Jump to content

Recommended Posts

They don't have to optimize the stadium for the Olympics, they merely have to allow the organizing committee access to the stadium for modifications at the organizing committee's expense. Theoretically they could remodel the stadium so it is no longer a bowl but rather a standard modern football stadium, and then require the organizing committee to build a platform in the stadium to add a track in order to host the Olympics.

This is what I think the bid committee has in mind. Since the stadium was kind of retrofitted better for football after 1984 when they got rid of the track, it's not as easy as it could be to just get rid of those new seats and put the track back. With this new renovation, even though they're keeping the empty bits by the cauldron for historical preservation, it's going to be suited more for football. What will happen if LA wins will probably be what someone said above that USC and the bid committee will hand off the stadium to one another for a specific time period in which a full roof will be added and what can be assumed a temporary track built a meter or two off the existing pitch.

Link to post
Share on other sites
  • Replies 4.8k
  • Created
  • Last Reply

Top Posters In This Topic

Top Posters In This Topic

Popular Posts

The thing you LA boosters just can't seem to understand is that the IOC only cares about what the host city will do for "the Olympic movement." The sports federations are not interested in urban devel

Sigh! I've tried not to get too involved in the tit-for-tatting in the whole LA debate. And tried to give you the benefit of the doubt and allow that you're a passionate and blinkered supporter of LA

I am struck by the statement that "there is no reason to attack LA." There is no reason to attack any city or any people in any city. This is the horror of terrorism. Whichever city wins any Olympi

This is what I think the bid committee has in mind. Since the stadium was kind of retrofitted better for football after 1984 when they got rid of the track, it's not as easy as it could be to just get rid of those new seats and put the track back. With this new renovation, even though they're keeping the empty bits by the cauldron for historical preservation, it's going to be suited more for football. What will happen if LA wins will probably be what someone said above that USC and the bid committee will hand off the stadium to one another for a specific time period in which a full roof will be added and what can be assumed a temporary track built a meter or two off the existing pitch.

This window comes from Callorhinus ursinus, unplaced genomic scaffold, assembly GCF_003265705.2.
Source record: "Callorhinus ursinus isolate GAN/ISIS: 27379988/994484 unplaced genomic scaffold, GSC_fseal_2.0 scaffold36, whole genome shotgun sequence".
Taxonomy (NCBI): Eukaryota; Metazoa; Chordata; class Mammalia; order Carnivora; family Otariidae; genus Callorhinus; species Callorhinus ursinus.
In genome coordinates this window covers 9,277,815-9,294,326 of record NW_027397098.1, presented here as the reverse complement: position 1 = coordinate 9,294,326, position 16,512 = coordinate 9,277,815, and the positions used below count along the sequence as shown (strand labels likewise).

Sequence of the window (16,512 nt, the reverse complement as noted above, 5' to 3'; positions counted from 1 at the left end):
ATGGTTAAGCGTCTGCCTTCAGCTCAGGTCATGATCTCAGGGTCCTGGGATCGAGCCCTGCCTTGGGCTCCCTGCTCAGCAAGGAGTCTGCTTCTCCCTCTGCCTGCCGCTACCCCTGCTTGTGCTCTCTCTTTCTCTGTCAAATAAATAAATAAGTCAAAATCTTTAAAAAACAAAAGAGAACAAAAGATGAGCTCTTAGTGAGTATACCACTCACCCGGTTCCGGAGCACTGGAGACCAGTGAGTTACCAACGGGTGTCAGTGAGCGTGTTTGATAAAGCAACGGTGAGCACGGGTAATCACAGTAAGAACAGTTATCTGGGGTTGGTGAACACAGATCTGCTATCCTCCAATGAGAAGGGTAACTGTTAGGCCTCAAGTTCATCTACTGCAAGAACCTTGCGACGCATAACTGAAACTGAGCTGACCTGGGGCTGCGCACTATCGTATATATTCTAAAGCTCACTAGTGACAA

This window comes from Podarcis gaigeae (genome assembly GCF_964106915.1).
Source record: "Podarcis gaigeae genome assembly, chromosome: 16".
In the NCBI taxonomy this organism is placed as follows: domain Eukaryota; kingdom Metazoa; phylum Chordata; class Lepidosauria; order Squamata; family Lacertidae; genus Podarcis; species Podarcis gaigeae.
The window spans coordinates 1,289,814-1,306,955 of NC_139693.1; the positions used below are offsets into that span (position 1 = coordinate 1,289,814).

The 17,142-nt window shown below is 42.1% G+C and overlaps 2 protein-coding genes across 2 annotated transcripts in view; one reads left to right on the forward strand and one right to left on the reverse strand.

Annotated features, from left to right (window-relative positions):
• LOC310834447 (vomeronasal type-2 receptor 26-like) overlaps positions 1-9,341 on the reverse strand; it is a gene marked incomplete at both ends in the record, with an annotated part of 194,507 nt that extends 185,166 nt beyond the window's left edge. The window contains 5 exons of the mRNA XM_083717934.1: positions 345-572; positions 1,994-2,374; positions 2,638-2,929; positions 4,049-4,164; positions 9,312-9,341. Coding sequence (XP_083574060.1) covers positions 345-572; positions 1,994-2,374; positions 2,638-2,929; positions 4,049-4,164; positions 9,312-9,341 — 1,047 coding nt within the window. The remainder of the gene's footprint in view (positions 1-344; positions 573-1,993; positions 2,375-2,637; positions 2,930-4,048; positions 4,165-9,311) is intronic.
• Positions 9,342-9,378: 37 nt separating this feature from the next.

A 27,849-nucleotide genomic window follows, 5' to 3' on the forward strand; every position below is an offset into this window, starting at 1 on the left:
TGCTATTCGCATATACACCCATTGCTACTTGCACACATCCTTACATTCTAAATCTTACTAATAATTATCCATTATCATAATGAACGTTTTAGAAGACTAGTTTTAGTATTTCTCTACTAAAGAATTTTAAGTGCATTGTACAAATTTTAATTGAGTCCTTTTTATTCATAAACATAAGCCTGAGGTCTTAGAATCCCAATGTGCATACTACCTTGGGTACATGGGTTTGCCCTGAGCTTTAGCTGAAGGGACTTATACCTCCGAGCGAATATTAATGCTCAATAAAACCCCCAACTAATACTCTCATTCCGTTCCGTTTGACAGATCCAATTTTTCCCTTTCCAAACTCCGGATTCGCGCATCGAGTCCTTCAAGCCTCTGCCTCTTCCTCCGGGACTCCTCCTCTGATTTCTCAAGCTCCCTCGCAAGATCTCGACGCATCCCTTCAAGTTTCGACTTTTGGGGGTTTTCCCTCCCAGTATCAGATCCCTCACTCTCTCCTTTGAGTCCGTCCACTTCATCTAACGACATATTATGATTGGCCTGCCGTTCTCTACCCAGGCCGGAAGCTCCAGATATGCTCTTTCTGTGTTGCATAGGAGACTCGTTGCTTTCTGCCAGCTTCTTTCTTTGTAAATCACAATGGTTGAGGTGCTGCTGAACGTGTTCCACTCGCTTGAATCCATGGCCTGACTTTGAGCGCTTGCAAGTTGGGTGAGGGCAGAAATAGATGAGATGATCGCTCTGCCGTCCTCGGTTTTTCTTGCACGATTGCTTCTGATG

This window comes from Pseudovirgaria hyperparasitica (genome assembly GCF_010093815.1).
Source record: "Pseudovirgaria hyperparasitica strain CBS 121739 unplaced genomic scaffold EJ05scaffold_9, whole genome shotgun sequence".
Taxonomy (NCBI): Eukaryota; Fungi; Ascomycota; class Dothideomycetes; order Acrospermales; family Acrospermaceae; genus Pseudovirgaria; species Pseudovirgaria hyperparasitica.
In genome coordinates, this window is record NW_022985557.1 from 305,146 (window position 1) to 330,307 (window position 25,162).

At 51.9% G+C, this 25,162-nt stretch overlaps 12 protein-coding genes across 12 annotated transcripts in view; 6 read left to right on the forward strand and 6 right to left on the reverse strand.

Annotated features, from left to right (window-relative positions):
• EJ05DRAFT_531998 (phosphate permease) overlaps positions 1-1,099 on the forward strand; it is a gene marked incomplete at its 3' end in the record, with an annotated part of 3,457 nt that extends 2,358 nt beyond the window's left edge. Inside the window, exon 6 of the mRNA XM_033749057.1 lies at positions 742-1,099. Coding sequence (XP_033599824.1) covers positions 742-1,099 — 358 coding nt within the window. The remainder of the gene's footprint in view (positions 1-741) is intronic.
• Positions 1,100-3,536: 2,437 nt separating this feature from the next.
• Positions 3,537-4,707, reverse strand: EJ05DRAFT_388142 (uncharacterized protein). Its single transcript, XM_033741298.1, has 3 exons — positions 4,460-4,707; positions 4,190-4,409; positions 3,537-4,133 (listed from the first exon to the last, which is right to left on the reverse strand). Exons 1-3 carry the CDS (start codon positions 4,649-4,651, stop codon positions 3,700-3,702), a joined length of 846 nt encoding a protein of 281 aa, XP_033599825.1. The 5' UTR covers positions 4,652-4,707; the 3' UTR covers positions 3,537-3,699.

That, however, would reduce seating capacity even further. (65,000?)

It's hard for me to believe that the LA 2024 committee sees all of this as a good thing. Simply adding suites around the top of the bowl would be preferable for athletics, and keep seating capacity competitive with Paris.

Edited by Nacre
Link to post
Share on other sites

That, however, would reduce seating capacity even further. (65,000?)

It's hard for me to believe that the LA 2024 committee sees all of this as a good thing. Simply adding suites around the top of the bowl would be preferable for athletics, and keep seating capacity competitive with Paris.

Personally, I think this is a good thing. There are a lot of seats at the back of the stadium that aren't used. I think that a capacity of 70,000 is very realistic. I think the roof will be added during the season after the VIP seats are added because it is a roof and roof renovations to existing bowls usually allow games to be played in the stadium.

Link to post
Share on other sites

Personally, I think this is a good thing. There are a lot of seats at the back of the stadium that aren't used. I think that a capacity of 70,000 is very realistic. I think the roof will be added during the season after the VIP seats are added because it is a roof and roof renovations to existing bowls usually allow games to be played in the stadium.

Surely you don't mean for the Olympics!?! Track and field/athletics is by far the most expensive event, and is always a sell-out.

http://www.canadianbusiness.com/blogs-and-comment/the-most-expensive-olympic-tickets-by-event/

Dropping from 93,600 seats to 65,000 means the loss of over $100 million to the organizing committee, to say nothing of the unfavorable comparisons with Paris' 81,500 seats.

Link to post
Share on other sites

Surely you don't mean for the Olympics!?! Track and field/athletics is by far the most expensive event, and is always a sell-out.

http://www.canadianbusiness.com/blogs-and-comment/the-most-expensive-olympic-tickets-by-event/

Dropping from 93,600 seats to 65,000 means the loss of over $100 million to the organizing committee, to say nothing of the unfavorable comparisons with Paris' 81,500 seats.

It's NOT alway a "sell-out." It fills up only during some of the major events and towards the evening when people working show up. Otherwise, it's more than half-empty during the day...when most events are the prelims. They won't lose $100 million. You just double the prices for the marquee events...like the 100m, 200m, the relays, and a few others. The Org Committees have studied the data from the previous Olympics.